She looked up at the sound of her name, half-expecting it to be one of the Carpenter kids.  Instead she saw God, dressed up like the Goth teenager and watching her with dark eyes.  “You need to go outside, Joan.”
“I’m supposed to protect Billy,” she protested.
“No,” he said, coming up beside her.  “Your place is outside, next to Sam.  Don’t be afraid, Joan.  I’ll be right there.”
A year ago, she would have argued.  Now she knew better.  She nodded, stood up, handed Billy to Alicia and went to the door.
Time to put on the armor and head into battle.
This wasn’t going the way they had planned.
The demon hadn’t made it through the wizard’s defenses, which was a plus.  Learning its name had apparently made a big difference in what could be done to keep a safe distance.  But while Dresden had successfully repelled him, he hadn’t managed to do any real damage.  It stood on the sidewalk, yellow eyes glinting in the flickering streetlight and a smug expression plastered across its borrowed features.
At least Molly was keeping the veil up.  It was bad enough having this confrontation on the Carpenter’s front lawn.  He really didn’t want to deal with the cops right now.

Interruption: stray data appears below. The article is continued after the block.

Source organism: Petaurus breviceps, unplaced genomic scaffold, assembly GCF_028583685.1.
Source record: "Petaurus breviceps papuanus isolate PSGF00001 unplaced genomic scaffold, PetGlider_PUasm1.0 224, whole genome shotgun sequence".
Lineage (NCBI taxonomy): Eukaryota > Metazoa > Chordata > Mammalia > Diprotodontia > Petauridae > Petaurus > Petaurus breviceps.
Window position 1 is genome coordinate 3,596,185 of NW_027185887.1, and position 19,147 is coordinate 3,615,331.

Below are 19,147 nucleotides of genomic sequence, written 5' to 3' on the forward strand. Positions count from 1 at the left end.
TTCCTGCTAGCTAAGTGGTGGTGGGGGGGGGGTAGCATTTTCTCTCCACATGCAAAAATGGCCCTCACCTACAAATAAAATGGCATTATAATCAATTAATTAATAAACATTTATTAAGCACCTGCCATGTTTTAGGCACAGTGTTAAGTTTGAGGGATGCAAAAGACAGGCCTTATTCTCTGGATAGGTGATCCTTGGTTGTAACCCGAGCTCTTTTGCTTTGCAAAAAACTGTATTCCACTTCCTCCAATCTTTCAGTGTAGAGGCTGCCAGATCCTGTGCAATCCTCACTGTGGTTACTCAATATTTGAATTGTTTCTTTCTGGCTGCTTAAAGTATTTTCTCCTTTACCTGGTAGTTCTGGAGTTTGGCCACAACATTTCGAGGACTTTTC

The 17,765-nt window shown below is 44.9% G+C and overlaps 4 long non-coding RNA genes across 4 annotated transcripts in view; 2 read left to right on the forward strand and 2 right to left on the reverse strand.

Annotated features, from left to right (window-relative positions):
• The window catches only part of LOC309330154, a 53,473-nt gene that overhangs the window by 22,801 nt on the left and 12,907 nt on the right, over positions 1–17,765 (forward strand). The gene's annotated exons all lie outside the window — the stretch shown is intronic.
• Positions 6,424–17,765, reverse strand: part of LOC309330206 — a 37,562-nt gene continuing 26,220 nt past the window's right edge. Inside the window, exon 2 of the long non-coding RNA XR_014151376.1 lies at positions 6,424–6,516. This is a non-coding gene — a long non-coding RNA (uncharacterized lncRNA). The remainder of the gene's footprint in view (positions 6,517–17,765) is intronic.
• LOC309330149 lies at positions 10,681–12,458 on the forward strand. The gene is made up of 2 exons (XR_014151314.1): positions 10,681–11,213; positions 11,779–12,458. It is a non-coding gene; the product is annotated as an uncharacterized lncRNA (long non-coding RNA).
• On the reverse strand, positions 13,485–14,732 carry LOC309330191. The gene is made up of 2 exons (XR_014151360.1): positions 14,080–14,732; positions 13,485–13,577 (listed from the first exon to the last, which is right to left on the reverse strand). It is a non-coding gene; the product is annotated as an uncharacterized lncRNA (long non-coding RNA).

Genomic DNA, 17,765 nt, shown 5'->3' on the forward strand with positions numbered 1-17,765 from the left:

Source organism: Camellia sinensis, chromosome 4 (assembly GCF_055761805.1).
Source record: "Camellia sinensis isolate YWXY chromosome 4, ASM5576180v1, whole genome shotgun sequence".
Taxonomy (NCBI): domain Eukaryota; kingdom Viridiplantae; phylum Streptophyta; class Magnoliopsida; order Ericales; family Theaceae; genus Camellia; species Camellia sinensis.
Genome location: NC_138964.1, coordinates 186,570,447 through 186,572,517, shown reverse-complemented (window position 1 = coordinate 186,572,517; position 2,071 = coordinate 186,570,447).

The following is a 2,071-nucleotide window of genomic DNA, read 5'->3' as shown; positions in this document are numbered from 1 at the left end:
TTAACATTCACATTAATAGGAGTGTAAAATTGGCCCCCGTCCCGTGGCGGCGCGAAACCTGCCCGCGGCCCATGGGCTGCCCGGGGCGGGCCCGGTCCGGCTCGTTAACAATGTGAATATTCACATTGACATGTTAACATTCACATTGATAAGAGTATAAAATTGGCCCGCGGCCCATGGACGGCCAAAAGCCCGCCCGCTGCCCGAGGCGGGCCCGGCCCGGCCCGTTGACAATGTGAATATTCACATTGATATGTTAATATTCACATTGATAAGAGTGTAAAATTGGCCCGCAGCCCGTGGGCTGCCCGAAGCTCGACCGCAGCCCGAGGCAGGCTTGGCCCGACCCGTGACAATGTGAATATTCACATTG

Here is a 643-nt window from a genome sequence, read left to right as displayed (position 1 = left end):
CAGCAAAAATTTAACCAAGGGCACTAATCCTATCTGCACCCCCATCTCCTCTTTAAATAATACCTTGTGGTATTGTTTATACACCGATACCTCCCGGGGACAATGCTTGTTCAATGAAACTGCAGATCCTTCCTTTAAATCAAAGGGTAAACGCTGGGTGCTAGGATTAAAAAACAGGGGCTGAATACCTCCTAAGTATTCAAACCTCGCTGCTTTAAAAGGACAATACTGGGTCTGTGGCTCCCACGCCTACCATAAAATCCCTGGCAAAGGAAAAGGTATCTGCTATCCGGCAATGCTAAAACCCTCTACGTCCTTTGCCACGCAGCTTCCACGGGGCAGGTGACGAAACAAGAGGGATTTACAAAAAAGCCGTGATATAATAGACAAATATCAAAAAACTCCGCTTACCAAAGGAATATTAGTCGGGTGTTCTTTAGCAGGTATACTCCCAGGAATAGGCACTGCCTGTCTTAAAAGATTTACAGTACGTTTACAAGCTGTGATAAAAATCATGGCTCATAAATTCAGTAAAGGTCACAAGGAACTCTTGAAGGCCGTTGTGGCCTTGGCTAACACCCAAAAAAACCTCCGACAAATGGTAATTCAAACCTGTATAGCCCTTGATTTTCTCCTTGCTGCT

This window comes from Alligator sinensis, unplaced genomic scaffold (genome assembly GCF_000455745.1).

“All you have to do is give me a few minutes alone with the newest Winchester, Sammy.  No one has to get hurt if you give me what I want.”
“And why would I do that?”
Azazel looked at Sam with a pleasant smile on his face.  “Because, Sammy, if your little slut doesn’t bring down that kid, I’m going to decorate this street with the guts of every person that I can find.  And I’m gonna start with the cute little kids two doors down.”  The smile spread into a grin that was sickeningly lecherous.  “The ones who don’t have a freak like this to protect them.”
“I’m right here,” came a familiar voice behind him, and Sam’s blood went cold.  Joan was standing at the bottom of the ramp that led up into the Carpenter’s house.  There was an expression on her face that he’d only seen once before, just before the demon that had been possessing him had been sent packing.
The demon watched her with unveiled interest as she walked across the yard to stand next to Sam.  “How are you doing that?” it asked, and at that moment Sam realized that Azazel had been attempting to do something to her.  Attempting and failing completely.